By Christa Cole, RT(R), BS, CRA
Being a mentor can be a very rewarding experience for both you and your mentee. I have had the opportunity to experience some mentors that were very good and others that were not. I have also seen first-hand the value of having a positive and productive mentor/mentee relationship from both sides.
The first thing most people think of from a value perspective as a mentee is the opportunity for growth and advancement. While this is true, there is much more to it than achieving higher positions. A mentee can gain knowledge and experience at the same time by working with real scenarios for immediate practical application. Support and guidance from the mentor are readily available as the mentee is exposed to new situations that were previously uncomfortable. Mentees have the opportunity to learn from their mistakes in a somewhat controlled environment, without fear of punitive or retaliatory actions for decisions or actions that did not turn out as expected.
Another benefit is being able to identify strengths and build on them, as well as identify areas for growth and improvement on a personal and professional level. All mentees receive a multitude of benefits from the relationship; and while achievement, growth, or promotion may be why the relationship began, there is also opportunity for networking, friendship, and exposure to things that you may not have had the chance to experience in your own setting.
Mentors have the opportunity to not only teach and help a colleague, peer, or subordinate; they also have the chance to learn from them, which is perhaps the greatest benefit of being a mentor. It is a great time for self-reflection to identify opportunities to enhance your own leadership skills in areas that need additional development, such as coaching, communication, and being an example of what you would expect from others. Teaching, sharing experiences, and helping your mentee will not only help them grow; it will also help you grow. Communication is a key factor in any mentor and mentee relationship, whether it is a mentee within your team, or a colleague from another organization. Seeing your mentee advance, pass a registry, get a promotion, and grow personally and professionally is immensely rewarding.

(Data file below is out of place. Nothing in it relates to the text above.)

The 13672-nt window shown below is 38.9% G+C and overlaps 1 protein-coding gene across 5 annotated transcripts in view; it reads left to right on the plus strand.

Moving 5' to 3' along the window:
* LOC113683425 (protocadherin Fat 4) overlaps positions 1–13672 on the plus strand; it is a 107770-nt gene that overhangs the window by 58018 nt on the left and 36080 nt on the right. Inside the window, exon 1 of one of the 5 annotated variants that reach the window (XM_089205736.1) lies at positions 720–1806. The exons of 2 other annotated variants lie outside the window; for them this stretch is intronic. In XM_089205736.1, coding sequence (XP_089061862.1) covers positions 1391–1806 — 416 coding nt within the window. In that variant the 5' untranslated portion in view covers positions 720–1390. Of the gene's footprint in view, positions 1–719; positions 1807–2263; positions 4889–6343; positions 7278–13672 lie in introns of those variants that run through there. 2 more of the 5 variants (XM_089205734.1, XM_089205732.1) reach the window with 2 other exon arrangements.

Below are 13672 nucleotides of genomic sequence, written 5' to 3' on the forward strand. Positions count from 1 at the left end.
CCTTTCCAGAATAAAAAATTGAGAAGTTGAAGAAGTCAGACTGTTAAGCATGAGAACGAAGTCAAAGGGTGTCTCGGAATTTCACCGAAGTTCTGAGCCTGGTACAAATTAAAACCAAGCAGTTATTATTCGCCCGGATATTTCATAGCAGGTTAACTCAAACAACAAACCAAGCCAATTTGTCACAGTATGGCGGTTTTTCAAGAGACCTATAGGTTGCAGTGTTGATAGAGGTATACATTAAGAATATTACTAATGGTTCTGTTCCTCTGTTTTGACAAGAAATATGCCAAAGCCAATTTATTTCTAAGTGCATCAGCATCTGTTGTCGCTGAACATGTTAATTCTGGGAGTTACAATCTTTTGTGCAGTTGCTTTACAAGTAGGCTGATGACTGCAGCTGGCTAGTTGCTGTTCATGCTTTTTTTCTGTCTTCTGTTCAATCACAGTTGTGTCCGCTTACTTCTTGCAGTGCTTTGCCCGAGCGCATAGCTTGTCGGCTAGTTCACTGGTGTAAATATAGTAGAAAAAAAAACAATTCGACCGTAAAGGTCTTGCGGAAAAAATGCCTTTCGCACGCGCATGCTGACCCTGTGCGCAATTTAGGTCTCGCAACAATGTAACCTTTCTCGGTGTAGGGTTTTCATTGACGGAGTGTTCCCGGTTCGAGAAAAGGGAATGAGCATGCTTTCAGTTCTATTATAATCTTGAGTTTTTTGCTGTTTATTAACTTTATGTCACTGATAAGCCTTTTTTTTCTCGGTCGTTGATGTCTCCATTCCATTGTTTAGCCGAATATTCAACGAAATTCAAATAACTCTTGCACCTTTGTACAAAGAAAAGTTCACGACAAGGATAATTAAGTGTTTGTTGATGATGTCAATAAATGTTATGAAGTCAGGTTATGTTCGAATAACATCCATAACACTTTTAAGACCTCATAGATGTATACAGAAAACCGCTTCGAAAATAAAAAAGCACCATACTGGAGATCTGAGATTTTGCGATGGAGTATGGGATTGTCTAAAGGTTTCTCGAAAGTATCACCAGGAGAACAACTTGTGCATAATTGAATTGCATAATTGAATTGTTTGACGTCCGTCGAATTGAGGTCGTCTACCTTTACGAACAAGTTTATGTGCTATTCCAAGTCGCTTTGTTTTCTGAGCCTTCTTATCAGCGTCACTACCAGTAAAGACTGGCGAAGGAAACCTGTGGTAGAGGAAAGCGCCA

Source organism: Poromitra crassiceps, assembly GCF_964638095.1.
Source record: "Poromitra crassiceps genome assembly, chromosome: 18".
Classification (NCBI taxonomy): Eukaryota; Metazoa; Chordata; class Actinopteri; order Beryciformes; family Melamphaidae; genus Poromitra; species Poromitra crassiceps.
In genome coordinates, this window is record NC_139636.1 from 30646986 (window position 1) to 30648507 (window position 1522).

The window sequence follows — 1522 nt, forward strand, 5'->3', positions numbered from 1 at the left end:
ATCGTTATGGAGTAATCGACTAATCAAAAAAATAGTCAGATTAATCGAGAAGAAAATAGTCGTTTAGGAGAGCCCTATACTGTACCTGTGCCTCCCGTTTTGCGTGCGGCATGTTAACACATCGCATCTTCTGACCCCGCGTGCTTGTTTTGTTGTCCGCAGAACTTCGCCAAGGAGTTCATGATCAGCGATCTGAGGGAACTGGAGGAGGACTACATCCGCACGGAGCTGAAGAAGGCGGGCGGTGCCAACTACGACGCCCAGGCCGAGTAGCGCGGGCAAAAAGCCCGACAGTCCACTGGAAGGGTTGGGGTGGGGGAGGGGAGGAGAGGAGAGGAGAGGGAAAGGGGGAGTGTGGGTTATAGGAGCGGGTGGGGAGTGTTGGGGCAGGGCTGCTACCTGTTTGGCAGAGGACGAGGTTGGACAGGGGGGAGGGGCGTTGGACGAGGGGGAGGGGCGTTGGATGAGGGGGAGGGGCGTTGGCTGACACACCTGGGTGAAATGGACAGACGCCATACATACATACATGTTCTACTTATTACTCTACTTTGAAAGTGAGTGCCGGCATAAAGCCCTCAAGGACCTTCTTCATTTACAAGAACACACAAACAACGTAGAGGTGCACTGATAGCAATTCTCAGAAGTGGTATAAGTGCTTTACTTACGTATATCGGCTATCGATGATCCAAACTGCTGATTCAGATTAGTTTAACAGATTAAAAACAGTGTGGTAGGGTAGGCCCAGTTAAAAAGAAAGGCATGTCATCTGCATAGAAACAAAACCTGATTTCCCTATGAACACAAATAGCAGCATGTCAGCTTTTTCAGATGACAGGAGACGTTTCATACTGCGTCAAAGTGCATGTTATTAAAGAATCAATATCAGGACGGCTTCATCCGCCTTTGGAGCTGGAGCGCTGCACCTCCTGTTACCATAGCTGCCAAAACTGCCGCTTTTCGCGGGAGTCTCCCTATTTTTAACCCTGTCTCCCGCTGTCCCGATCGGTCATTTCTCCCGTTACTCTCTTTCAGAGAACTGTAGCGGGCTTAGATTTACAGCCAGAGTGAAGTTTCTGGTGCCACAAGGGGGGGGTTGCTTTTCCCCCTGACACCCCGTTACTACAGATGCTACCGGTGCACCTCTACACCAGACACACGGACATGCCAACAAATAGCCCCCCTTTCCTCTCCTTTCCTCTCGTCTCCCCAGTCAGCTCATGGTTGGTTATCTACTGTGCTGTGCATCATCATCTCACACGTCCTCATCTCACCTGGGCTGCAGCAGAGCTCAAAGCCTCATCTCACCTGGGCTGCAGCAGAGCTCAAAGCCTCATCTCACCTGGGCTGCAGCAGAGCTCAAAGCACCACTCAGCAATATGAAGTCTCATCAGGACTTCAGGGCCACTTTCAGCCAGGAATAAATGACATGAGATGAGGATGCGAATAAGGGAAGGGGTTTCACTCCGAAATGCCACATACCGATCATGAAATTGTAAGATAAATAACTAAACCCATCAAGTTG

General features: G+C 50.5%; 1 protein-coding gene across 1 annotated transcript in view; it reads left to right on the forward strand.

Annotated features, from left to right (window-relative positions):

Mentorship programs exist in nearly all environments. Some are formal, while others are informal, yet they are all about helping others grow to be the future of the organization. I would encourage you, as a leader (regardless of what level), to be involved in a mentorship program, whether it is cross training to a new modality, or helping someone study for the CRA exam. Any and all help to grow the future of radiology and healthcare is important, and you will gain lifelong benefits no matter what side of the relationship you’re on.
I will be presenting more on mentorship including how to choose a mentor/mentee match, how to progress from a mentee to a mentor, and how to create and sustain a mentorship program at the AHRA Spring Conference. Please join me and my co-presenter, Curt Bush, CRA from 10:00-11:00 AM on Friday, March 10 for “Mentorship: Building Leaders and Being Built.”
Christa Cole, RT(R), BS, CRA is the director of imaging services at Methodist Hospital in Henderson, KY. She can be reached at email@example.com.